Student Reflections on Costa Rica Service Project

By: 7th and 8th Grade Students

Eighteen 7th and 8th grade students spent a week volunteering in Costa Rica. During the trip, they wrote reflections on their experiences in the trip’s blog. Here are a collection of quotes from their reflections:

We learned how there is a tree that had three hundred different species of symbiotic plants growing on it (crazy but incredibly cool)! After our minds were full of new knowledge and information, we set back to clean our rooms and prepare for our next adventure.” – Floria A. ’20

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Berkeley Carroll Celebrates Computer Science Education Week

P1090810Last week Berkeley Carroll celebrated national Computer Science Education Week and Hour of Code across our Lower, Middle, and Upper Schools as part of our year-round STEAM initiative.

Our third and fourth graders started participating in Hour of Code tutorials and writing code regularly in their STEAM classes two years ago, rapidly progressing from initially having no experience to now writing it confidently and with increasing complexity. It’s truly incredible to see how far they have come! Throughout the school year, they are encouraged to use a number of free iPad apps, including Kodable, Daisy the Dinosaur, Scratch Jr. as well as Light Bot, in various classes. Continue reading…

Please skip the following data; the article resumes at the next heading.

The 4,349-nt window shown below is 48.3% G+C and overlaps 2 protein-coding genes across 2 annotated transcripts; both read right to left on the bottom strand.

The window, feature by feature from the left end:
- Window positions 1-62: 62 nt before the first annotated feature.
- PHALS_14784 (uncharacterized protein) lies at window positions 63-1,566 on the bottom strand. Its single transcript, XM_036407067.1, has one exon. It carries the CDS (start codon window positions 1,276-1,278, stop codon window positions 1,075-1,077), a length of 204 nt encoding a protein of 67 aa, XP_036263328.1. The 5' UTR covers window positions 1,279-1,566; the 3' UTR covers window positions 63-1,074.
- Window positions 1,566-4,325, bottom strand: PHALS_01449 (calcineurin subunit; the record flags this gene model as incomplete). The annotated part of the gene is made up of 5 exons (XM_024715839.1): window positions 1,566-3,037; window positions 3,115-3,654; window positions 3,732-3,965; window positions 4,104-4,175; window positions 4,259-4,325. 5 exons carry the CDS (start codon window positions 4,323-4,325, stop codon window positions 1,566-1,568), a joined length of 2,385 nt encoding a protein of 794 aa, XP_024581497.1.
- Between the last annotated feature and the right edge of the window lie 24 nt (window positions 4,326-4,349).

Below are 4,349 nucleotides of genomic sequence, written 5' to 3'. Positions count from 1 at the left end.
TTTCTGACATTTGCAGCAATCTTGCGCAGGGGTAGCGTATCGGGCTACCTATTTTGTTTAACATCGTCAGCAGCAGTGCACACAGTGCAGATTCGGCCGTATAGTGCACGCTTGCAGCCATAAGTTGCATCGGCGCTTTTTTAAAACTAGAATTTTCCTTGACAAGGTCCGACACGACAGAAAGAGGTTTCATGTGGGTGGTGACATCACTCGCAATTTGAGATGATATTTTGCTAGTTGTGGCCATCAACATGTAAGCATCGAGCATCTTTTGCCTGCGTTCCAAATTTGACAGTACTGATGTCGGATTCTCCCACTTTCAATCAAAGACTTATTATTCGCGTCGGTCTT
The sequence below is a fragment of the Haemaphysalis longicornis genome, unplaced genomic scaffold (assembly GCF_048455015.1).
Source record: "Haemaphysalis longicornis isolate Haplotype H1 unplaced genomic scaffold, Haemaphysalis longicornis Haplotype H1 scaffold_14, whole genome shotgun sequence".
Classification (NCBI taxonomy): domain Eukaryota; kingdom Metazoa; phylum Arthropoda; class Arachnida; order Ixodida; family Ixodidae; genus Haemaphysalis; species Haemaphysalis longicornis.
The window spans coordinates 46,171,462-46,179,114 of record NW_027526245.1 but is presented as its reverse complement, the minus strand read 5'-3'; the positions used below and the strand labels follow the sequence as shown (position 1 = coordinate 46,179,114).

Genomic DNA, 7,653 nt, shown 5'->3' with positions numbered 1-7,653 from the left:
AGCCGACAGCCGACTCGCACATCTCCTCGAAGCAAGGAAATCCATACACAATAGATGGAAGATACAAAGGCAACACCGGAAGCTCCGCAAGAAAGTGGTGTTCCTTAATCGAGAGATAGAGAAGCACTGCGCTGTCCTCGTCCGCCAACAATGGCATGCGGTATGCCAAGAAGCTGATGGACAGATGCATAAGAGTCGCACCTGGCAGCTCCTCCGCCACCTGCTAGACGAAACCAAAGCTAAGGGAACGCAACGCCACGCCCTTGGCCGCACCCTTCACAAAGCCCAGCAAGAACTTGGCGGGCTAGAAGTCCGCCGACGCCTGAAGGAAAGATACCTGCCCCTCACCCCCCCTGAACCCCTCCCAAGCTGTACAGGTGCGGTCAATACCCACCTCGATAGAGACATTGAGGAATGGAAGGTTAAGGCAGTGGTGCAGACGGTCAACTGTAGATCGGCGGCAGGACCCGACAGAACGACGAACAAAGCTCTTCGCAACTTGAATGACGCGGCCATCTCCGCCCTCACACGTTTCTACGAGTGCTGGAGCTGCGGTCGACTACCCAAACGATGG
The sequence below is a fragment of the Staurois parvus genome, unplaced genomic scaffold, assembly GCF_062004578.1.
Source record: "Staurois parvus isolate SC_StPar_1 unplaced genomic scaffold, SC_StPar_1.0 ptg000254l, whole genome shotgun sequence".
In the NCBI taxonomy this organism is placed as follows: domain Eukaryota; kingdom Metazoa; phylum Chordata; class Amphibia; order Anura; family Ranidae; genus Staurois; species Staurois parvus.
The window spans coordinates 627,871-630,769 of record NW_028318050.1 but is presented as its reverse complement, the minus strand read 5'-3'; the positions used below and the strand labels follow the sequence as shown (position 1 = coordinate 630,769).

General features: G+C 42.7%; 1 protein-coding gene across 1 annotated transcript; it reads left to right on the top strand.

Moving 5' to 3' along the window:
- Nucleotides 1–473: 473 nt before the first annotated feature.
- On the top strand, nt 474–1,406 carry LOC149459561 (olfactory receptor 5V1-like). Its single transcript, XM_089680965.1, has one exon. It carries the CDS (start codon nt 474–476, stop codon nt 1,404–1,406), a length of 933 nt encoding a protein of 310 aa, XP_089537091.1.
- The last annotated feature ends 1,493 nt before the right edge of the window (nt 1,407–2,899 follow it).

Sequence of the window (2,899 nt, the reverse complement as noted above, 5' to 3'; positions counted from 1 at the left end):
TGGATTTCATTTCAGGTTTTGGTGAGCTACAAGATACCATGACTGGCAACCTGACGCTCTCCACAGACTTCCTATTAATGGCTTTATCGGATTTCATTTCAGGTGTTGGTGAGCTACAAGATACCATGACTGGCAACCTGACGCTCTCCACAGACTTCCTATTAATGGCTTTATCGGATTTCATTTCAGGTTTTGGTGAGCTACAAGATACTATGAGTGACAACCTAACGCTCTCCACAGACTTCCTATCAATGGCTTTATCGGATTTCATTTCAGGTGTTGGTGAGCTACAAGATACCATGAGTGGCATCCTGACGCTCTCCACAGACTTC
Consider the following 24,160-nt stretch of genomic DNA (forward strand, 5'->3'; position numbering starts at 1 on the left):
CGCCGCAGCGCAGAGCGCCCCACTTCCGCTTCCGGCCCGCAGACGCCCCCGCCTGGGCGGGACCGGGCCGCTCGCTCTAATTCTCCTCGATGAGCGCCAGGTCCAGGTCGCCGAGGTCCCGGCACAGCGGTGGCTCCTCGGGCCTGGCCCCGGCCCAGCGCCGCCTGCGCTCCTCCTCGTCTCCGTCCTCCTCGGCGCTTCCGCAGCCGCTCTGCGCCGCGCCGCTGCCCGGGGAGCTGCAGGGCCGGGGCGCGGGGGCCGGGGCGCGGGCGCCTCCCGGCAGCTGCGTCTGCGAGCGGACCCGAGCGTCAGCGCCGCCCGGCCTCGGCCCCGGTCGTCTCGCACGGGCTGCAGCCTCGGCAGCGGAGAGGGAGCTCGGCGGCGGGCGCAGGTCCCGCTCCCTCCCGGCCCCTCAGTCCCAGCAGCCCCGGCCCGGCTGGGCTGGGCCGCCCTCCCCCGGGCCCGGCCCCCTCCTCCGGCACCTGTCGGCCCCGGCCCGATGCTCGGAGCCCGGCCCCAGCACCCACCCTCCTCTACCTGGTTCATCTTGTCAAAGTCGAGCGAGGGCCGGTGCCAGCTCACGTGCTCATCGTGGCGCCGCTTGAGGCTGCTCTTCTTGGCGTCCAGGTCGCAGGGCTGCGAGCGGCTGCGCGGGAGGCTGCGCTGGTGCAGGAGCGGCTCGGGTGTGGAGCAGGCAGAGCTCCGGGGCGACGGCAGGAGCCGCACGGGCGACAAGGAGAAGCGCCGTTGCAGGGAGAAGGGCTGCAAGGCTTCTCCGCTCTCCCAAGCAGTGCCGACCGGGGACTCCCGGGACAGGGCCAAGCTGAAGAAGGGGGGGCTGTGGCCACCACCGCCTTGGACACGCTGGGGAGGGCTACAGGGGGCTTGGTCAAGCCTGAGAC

Spreading Dignity by Supporting Girls’ Education

By: Megan Saxelby
Middle School Humanities
Siena, Wilha, and Charis
Sixth Grade

One of the things that I find the most rewarding about teaching humanities is that you are able to adapt your curriculum to address history as it unfolds. While watching the horrific images of the terrorist attacks in Paris, I decided I would give my class an open ended project that focused on spreading dignity as a direct response to acts of hate carried out that Friday.

Students chose to spread dignity in so many ways: beautiful public service announcements to show to their classmates, slipping anonymous notes of positivity and encouragement into every locker in the middle school, and even creating “dignity boxes” where passers by could stop and grab a positive message.